PRAGUE (Reuters) -Tens of thousands of Czechs gathered in Prague on Wednesday to protest against the government's handling of soaring energy prices and the country's membership of NATO and the European Union.
The demonstration on a national holiday in Prague's main square, organised by far-right and fringe groups and parties including the Communists, was estimated at "lower tens of thousands" by the police, compared to 70,000 on Sept. 3.
The organising group "Czech Republic First!" opposes the European Union and NATO and calls for the central European nation of 10.7 million to be militarily neutral.
Protesters held banners like "End the comedy" and many waved Czech flags as the sun appeared after morning rain.
"This government is absolutely anti-Czech. It only serves Brussels (EU centre), American power and NATO. It has no regard for Czech citizens' interests," said Pavel Nebel, 53.
The organisers, whose programme also demands an end to "planned dilution of the nation", opened the protest with the national anthem performed by a far-right singer, after which speakers took to the stage denouncing the government.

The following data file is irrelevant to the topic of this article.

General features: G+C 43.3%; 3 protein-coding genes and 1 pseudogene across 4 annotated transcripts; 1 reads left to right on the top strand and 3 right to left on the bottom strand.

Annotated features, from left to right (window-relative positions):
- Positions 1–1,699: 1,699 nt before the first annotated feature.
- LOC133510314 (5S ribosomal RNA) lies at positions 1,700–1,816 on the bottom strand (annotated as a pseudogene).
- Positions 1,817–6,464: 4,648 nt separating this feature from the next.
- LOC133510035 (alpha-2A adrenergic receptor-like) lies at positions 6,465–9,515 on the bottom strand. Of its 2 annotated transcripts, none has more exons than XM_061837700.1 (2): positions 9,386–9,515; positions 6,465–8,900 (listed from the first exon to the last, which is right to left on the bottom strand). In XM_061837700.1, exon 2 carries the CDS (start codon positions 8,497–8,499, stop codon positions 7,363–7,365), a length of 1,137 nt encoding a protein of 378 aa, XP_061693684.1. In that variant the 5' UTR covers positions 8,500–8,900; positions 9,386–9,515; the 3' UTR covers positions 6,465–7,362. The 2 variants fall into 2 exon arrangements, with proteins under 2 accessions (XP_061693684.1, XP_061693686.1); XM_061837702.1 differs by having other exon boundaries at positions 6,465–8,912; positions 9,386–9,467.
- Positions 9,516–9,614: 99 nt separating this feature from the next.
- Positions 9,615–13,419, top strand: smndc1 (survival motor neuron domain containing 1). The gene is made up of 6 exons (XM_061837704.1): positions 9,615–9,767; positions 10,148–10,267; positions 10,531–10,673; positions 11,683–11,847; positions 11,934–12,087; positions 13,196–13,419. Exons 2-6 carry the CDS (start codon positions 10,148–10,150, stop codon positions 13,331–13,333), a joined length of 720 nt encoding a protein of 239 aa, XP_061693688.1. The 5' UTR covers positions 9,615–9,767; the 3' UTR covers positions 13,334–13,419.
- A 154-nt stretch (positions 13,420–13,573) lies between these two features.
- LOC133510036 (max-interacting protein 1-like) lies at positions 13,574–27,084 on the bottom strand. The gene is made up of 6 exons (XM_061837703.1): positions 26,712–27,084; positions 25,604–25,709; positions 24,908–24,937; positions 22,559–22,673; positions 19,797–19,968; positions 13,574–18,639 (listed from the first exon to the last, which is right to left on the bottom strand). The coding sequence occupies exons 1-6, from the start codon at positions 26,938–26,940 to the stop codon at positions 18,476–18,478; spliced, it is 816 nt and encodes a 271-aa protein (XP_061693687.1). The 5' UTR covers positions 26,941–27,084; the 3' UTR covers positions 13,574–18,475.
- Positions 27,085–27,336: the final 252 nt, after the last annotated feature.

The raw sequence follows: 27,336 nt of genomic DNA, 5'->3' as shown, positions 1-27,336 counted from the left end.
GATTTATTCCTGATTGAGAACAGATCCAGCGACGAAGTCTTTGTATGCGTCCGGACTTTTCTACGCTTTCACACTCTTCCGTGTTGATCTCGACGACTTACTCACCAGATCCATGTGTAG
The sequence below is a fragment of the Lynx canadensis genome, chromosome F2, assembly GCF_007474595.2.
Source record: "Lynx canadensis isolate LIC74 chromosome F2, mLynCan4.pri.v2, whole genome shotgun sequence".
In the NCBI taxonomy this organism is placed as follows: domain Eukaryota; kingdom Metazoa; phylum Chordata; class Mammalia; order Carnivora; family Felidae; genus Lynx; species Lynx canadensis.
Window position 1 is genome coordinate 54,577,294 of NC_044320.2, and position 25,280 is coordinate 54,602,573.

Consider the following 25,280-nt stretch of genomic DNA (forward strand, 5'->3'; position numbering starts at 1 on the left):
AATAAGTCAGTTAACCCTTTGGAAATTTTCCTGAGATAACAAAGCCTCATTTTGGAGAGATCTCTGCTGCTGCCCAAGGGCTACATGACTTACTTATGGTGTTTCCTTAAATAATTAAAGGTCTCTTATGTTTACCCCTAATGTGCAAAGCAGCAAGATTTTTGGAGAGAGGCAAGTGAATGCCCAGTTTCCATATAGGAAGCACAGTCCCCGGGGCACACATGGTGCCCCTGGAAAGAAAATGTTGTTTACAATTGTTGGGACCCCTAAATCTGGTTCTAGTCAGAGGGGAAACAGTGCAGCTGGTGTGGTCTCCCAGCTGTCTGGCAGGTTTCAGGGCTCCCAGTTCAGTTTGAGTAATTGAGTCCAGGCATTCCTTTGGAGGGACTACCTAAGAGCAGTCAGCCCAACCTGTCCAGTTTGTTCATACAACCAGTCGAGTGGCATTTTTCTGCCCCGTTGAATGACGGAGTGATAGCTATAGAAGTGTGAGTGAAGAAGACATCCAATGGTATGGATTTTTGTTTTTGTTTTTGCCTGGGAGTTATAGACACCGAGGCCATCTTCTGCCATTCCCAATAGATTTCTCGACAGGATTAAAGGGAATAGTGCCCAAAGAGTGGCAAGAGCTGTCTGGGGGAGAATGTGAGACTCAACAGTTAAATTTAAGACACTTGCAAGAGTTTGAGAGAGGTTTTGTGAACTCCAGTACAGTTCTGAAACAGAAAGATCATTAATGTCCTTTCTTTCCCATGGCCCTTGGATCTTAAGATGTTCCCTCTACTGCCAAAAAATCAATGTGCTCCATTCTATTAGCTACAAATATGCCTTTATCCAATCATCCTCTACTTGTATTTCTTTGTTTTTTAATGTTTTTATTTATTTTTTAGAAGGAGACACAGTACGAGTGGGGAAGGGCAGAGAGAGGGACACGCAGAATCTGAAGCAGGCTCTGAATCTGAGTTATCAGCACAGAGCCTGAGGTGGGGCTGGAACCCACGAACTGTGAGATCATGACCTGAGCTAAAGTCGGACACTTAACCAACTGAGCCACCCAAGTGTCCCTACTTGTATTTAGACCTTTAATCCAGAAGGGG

"A government has two duties: to ensure our security and economic prosperity. This government does not fulfil either of these duties," one speaker said.
Hundreds of people gathered in other cities, where they could watch online streaming of the protest held in Prague, media reported.
High energy prices, fuelled by the war in Ukraine, have piled pressure on governments across Europe to cushion the blow of mounting energy costs for consumers and businesses.
The Czech government has signed up to EU sanctions against Russia and taken a tough stance over the Russian invasion of Ukraine. Miroslav Sevcik, a dean at Prague University of Economics and Business and the first speaker at the Prague protest, called for scrapping of the sanctions.
The centre-right government of Prime Minister Petr Fiala this month adopted a string of measures, including financial aid for companies and price caps on electricity for households.
(Reporting by Robert Muller and Jiri Skacel, Editing by Michael Kahn and Nick Macfie)